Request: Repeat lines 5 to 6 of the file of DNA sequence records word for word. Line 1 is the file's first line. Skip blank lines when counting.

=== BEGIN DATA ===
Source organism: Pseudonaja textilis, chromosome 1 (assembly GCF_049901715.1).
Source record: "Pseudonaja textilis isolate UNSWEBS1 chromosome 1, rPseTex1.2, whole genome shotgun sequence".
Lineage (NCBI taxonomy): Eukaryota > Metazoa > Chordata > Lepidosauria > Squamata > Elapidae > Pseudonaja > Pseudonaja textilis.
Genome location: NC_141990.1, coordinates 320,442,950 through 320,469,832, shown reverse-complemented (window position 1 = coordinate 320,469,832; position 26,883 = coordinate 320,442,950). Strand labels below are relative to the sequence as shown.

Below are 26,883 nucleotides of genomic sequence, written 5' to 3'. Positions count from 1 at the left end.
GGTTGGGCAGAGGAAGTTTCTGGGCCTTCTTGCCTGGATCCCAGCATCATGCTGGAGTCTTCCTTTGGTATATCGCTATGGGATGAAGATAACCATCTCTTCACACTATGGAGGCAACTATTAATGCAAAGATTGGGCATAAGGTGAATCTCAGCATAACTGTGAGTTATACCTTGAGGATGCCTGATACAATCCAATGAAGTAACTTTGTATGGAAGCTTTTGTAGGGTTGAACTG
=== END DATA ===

Below are 26,883 nucleotides of genomic sequence, written 5' to 3'. Positions count from 1 at the left end.
GGTTGGGCAGAGGAAGTTTCTGGGCCTTCTTGCCTGGATCCCAGCATCATGCTGGAGTCTTCCTTTGGTATATCGCTATGGGATGAAGATAACCATCTCTTCACACTATGGAGGCAACTATTAATGCAAAGATTGGGCATAAGGTGAATCTCAGCATAACTGTGAGTTATACCTTGAGGATGCCTGATACAATCCAATGAAGTAACTTTGTATGGAAGCTTTTGTAGGGTTGAACTG